Humanoid Robots Could Be “Economically Viable” In a Few Years
Your new co-worker could be a robot. But have
more no fear; these ones look more like humans. For the first time, humanoid robots are being introduced into warehouses. Apptronik revealing last month that their all-electric robot, Apollo, can operate for four hours before it needs to recharge.
- Standing at 5’8, weighing 160 lbs and having a PR of up to 55 lbs, Apollo will initially be used to move boxes, but new features can be added in future software updates.
- Robots have been around for decades, just lacking fingers, which limits their function mostly to basic and repetitive tasks.
COVID-19’s impact on supply chains and a massive labor shortage made robots and automation a bigger manufacturing focus in recent years. And new technological advancements, including improvements in machine learning and batteries, have made humanoid robots more viable.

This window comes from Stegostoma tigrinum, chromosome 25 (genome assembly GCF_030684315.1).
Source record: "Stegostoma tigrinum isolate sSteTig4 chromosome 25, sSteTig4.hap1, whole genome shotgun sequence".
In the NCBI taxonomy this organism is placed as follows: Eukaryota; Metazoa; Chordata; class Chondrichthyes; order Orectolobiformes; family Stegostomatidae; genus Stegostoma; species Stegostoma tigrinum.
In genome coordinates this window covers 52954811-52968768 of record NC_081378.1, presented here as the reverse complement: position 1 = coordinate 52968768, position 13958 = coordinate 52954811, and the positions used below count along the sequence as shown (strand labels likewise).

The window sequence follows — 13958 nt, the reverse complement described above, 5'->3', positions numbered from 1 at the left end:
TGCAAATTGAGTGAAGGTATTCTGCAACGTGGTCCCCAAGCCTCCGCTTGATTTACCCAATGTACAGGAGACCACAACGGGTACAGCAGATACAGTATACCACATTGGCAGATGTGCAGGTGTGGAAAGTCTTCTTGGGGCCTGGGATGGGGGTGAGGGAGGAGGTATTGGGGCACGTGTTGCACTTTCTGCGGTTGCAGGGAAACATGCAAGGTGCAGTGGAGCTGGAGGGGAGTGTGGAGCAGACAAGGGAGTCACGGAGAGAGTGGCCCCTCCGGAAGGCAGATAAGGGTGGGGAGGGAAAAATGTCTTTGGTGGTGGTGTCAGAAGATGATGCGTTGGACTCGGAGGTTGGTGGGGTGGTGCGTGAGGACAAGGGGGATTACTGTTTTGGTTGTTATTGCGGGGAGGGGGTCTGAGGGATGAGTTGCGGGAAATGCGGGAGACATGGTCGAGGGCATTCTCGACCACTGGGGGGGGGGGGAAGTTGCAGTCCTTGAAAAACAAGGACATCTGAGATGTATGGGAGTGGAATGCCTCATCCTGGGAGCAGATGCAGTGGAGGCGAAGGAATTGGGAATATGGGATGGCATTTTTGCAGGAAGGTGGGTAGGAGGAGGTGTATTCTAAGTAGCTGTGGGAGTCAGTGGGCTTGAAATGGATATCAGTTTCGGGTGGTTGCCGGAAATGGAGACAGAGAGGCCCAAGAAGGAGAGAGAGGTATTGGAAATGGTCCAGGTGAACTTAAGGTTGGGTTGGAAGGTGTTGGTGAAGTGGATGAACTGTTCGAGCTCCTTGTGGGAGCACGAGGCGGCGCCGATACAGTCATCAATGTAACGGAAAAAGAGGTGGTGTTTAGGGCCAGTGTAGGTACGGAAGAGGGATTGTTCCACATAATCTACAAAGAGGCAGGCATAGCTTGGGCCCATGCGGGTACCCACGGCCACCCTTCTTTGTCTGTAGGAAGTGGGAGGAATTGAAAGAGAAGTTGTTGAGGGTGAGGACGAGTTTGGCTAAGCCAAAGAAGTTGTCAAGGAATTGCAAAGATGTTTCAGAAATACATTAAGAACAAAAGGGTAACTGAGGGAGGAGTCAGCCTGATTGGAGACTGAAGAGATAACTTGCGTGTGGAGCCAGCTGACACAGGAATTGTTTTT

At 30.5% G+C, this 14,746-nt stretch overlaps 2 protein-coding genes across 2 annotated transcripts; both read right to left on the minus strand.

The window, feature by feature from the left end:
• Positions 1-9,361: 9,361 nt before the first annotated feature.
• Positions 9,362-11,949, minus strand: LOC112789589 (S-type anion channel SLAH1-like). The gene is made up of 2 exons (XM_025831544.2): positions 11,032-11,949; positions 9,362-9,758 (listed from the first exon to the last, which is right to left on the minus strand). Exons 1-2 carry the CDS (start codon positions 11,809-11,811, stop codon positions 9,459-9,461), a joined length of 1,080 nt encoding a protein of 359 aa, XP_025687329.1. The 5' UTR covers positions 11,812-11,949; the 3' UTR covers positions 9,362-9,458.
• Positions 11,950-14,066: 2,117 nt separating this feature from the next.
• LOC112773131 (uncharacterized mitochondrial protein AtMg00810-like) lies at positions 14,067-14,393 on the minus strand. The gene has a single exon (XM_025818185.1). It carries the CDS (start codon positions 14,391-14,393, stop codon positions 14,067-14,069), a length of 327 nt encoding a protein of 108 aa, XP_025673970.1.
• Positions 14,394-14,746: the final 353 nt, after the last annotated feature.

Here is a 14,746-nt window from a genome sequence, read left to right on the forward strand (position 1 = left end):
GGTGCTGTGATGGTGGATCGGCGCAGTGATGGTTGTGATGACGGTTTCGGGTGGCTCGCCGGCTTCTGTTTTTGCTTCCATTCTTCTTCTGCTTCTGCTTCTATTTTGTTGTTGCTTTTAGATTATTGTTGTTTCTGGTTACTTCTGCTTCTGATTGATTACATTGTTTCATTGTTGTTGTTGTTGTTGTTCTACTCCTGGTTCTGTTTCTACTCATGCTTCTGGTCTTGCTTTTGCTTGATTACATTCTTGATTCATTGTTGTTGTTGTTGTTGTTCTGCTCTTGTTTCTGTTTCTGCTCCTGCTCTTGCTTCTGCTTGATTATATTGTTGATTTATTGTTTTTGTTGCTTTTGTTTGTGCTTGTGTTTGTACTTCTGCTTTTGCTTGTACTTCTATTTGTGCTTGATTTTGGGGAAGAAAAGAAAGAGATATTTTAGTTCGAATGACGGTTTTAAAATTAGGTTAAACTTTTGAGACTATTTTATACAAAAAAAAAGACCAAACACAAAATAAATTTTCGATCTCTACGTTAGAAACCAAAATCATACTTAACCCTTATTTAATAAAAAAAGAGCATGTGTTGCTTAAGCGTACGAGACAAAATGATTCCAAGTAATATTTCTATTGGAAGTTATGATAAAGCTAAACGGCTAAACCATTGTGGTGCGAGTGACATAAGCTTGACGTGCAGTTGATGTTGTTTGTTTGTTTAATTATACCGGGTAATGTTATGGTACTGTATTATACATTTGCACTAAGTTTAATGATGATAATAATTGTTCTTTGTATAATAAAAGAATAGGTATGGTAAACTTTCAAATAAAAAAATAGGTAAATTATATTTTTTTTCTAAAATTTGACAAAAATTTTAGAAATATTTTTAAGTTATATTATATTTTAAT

The (humanoid) robots are coming
Apollo joins a list of robotics companies, including Figure, Boston Dynamics and Tesla (Optimus) — which have unveiled human-like robots in recent years.
- In 2021, the number of industrial robots grew 31% to over 517K installations globally — doubling in six years.
- Asia dominated the industry, with 74% of all installations coming from countries including China, Japan and Korea.
Elon Musk predicts humanoid robots will eventually outnumber humans. Goldman Sachs expects a $6B market expansion in 10-15 years, with humanoid robots becoming “economically viable in factory settings between 2025 to 2028.” Long-term,, they could fill 48-126% of labor gaps and 53% of elderly care needs, per Goldman.
Forward-looking: So far, no company has “been successfully commercialized yet,” and several things need to happen before then — lower cost of production, longer battery life and increased mobility, agility and computation power — which can take many years to reach.